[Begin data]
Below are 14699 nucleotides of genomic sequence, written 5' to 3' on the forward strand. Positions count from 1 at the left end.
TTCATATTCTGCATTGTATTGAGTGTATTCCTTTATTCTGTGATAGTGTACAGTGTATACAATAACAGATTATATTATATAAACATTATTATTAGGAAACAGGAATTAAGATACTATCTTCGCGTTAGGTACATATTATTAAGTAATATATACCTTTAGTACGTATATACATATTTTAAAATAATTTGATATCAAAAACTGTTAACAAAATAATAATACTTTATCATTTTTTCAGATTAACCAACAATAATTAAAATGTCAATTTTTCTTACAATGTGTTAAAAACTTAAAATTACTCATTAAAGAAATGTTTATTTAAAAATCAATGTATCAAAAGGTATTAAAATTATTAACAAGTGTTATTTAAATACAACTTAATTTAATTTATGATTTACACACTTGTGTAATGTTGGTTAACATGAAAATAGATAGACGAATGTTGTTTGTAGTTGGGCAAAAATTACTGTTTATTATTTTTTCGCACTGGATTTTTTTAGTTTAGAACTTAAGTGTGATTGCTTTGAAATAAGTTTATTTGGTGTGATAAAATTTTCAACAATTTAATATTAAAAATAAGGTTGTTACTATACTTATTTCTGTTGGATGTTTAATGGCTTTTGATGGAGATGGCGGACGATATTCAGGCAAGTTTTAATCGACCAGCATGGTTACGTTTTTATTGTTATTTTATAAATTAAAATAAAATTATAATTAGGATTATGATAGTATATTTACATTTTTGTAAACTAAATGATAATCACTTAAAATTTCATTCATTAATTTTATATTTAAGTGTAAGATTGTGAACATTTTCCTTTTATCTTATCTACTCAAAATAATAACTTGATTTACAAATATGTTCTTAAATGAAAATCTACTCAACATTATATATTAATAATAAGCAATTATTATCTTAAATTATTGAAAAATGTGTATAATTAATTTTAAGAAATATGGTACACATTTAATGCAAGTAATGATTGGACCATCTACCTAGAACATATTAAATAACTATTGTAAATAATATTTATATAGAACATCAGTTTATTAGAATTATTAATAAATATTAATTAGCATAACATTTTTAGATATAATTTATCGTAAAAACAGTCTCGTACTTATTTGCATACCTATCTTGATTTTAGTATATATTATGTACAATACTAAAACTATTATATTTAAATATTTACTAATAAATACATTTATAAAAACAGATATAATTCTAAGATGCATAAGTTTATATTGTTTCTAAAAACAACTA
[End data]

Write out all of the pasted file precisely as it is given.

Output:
Below are 14699 nucleotides of genomic sequence, written 5' to 3' on the forward strand. Positions count from 1 at the left end.
TTCATATTCTGCATTGTATTGAGTGTATTCCTTTATTCTGTGATAGTGTACAGTGTATACAATAACAGATTATATTATATAAACATTATTATTAGGAAACAGGAATTAAGATACTATCTTCGCGTTAGGTACATATTATTAAGTAATATATACCTTTAGTACGTATATACATATTTTAAAATAATTTGATATCAAAAACTGTTAACAAAATAATAATACTTTATCATTTTTTCAGATTAACCAACAATAATTAAAATGTCAATTTTTCTTACAATGTGTTAAAAACTTAAAATTACTCATTAAAGAAATGTTTATTTAAAAATCAATGTATCAAAAGGTATTAAAATTATTAACAAGTGTTATTTAAATACAACTTAATTTAATTTATGATTTACACACTTGTGTAATGTTGGTTAACATGAAAATAGATAGACGAATGTTGTTTGTAGTTGGGCAAAAATTACTGTTTATTATTTTTTCGCACTGGATTTTTTTAGTTTAGAACTTAAGTGTGATTGCTTTGAAATAAGTTTATTTGGTGTGATAAAATTTTCAACAATTTAATATTAAAAATAAGGTTGTTACTATACTTATTTCTGTTGGATGTTTAATGGCTTTTGATGGAGATGGCGGACGATATTCAGGCAAGTTTTAATCGACCAGCATGGTTACGTTTTTATTGTTATTTTATAAATTAAAATAAAATTATAATTAGGATTATGATAGTATATTTACATTTTTGTAAACTAAATGATAATCACTTAAAATTTCATTCATTAATTTTATATTTAAGTGTAAGATTGTGAACATTTTCCTTTTATCTTATCTACTCAAAATAATAACTTGATTTACAAATATGTTCTTAAATGAAAATCTACTCAACATTATATATTAATAATAAGCAATTATTATCTTAAATTATTGAAAAATGTGTATAATTAATTTTAAGAAATATGGTACACATTTAATGCAAGTAATGATTGGACCATCTACCTAGAACATATTAAATAACTATTGTAAATAATATTTATATAGAACATCAGTTTATTAGAATTATTAATAAATATTAATTAGCATAACATTTTTAGATATAATTTATCGTAAAAACAGTCTCGTACTTATTTGCATACCTATCTTGATTTTAGTATATATTATGTACAATACTAAAACTATTATATTTAAATATTTACTAATAAATACATTTATAAAAACAGATATAATTCTAAGATGCATAAGTTTATATTGTTTCTAAAAACAACTA